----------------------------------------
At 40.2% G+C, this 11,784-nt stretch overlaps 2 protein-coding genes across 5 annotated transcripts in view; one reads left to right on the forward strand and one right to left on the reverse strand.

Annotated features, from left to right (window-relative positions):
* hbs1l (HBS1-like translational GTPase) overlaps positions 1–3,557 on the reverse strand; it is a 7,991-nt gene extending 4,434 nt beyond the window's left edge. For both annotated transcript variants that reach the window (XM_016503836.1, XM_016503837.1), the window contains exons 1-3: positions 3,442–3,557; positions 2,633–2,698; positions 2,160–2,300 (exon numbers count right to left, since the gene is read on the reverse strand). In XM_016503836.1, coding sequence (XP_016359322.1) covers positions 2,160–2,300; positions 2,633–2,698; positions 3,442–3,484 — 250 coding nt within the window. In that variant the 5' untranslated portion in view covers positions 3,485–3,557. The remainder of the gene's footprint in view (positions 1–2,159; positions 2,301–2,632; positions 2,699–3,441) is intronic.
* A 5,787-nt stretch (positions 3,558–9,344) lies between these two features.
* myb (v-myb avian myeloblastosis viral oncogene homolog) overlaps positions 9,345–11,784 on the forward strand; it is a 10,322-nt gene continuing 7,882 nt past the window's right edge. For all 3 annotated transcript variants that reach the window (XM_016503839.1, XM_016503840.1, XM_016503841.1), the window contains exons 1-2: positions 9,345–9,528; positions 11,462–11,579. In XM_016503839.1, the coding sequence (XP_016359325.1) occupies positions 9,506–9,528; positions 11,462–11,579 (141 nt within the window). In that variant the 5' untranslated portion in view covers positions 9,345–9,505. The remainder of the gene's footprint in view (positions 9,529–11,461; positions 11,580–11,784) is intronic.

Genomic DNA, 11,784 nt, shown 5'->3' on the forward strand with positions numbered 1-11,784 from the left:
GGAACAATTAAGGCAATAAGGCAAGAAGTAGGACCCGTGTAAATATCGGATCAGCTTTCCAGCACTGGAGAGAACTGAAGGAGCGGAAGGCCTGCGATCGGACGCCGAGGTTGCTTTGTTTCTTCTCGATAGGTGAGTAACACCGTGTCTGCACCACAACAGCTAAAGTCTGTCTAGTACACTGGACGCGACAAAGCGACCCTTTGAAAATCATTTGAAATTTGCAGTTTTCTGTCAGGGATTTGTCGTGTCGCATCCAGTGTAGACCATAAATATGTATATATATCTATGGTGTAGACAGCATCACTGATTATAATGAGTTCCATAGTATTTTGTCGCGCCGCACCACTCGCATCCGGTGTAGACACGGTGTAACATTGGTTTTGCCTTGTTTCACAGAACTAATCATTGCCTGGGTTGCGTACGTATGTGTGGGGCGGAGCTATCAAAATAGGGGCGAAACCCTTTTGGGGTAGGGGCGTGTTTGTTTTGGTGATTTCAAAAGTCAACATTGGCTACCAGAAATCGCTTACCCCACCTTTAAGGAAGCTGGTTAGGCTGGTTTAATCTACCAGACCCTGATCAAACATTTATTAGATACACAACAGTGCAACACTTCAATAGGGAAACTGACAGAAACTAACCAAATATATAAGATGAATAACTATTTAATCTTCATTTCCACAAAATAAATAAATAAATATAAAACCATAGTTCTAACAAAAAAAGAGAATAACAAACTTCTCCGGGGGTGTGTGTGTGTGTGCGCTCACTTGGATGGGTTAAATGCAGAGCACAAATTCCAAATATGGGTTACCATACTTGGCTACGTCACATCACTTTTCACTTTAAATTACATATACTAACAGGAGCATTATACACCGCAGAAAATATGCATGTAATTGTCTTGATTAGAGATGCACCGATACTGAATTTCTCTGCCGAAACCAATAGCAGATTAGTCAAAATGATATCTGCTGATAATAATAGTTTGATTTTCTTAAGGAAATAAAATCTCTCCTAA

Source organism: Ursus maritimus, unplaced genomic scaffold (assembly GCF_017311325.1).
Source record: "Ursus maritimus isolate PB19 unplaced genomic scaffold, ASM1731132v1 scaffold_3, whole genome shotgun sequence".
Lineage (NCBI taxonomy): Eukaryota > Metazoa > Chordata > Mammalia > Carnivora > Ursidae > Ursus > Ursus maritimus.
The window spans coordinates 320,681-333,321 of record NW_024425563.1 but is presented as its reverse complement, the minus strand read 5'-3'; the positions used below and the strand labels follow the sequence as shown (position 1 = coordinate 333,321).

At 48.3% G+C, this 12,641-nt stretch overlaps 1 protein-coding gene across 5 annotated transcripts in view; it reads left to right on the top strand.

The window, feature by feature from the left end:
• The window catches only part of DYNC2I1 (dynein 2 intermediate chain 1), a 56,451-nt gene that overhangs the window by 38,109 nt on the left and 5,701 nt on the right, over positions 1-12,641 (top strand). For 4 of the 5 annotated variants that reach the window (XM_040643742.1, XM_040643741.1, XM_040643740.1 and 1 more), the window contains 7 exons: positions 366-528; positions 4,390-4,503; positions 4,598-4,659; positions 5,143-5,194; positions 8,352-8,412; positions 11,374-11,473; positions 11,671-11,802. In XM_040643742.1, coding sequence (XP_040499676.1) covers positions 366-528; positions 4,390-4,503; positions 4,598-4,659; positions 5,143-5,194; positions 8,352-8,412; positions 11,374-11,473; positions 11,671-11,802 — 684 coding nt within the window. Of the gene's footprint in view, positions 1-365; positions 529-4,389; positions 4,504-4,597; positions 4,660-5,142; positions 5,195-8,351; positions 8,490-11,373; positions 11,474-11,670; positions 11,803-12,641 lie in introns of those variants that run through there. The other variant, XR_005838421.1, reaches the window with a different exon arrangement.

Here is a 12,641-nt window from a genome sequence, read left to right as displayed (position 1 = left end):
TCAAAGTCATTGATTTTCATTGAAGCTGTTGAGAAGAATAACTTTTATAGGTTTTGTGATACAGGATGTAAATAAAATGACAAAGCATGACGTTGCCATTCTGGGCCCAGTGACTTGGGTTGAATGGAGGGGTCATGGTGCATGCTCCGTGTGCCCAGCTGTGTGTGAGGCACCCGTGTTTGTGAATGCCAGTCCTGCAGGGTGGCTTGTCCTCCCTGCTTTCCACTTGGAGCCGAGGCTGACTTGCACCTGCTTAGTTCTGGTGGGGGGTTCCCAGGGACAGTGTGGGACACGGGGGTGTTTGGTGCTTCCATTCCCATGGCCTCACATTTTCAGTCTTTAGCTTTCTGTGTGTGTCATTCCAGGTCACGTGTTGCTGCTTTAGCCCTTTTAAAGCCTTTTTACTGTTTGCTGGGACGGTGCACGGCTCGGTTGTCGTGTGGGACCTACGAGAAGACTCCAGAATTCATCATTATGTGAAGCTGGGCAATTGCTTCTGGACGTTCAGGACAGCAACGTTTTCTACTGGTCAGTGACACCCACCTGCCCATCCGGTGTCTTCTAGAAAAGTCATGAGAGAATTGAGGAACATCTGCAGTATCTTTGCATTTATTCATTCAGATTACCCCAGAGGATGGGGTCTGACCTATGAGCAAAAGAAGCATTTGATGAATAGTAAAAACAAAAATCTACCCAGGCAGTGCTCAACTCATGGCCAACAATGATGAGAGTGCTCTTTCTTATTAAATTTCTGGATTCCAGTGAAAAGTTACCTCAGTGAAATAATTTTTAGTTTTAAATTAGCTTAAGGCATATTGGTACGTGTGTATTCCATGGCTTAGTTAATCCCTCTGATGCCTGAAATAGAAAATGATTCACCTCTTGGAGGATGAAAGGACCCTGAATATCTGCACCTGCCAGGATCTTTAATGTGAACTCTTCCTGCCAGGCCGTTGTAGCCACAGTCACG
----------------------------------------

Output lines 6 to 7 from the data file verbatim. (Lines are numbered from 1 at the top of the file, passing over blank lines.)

Genomic DNA, 11,784 nt, shown 5'->3' on the forward strand with positions numbered 1-11,784 from the left:
GGAACAATTAAGGCAATAAGGCAAGAAGTAGGACCCGTGTAAATATCGGATCAGCTTTCCAGCACTGGAGAGAACTGAAGGAGCGGAAGGCCTGCGATCGGACGCCGAGGTTGCTTTGTTTCTTCTCGATAGGTGAGTAACACCGTGTCTGCACCACAACAGCTAAAGTCTGTCTAGTACACTGGACGCGACAAAGCGACCCTTTGAAAATCATTTGAAATTTGCAGTTTTCTGTCAGGGATTTGTCGTGTCGCATCCAGTGTAGACCATAAATATGTATATATATCTATGGTGTAGACAGCATCACTGATTATAATGAGTTCCATAGTATTTTGTCGCGCCGCACCACTCGCATCCGGTGTAGACACGGTGTAACATTGGTTTTGCCTTGTTTCACAGAACTAATCATTGCCTGGGTTGCGTACGTATGTGTGGGGCGGAGCTATCAAAATAGGGGCGAAACCCTTTTGGGGTAGGGGCGTGTTTGTTTTGGTGATTTCAAAAGTCAACATTGGCTACCAGAAATCGCTTACCCCACCTTTAAGGAAGCTGGTTAGGCTGGTTTAATCTACCAGACCCTGATCAAACATTTATTAGATACACAACAGTGCAACACTTCAATAGGGAAACTGACAGAAACTAACCAAATATATAAGATGAATAACTATTTAATCTTCATTTCCACAAAATAAATAAATAAATATAAAACCATAGTTCTAACAAAAAAAGAGAATAACAAACTTCTCCGGGGGTGTGTGTGTGTGTGCGCTCACTTGGATGGGTTAAATGCAGAGCACAAATTCCAAATATGGGTTACCATACTTGGCTACGTCACATCACTTTTCACTTTAAATTACATATACTAACAGGAGCATTATACACCGCAGAAAATATGCATGTAATTGTCTTGATTAGAGATGCACCGATACTGAATTTCTCTGCCGAAACCAATAGCAGATTAGTCAAAATGATATCTGCTGATAATAATAGTTTGATTTTCTTAAGGAAATAAAATCTCTCCTAA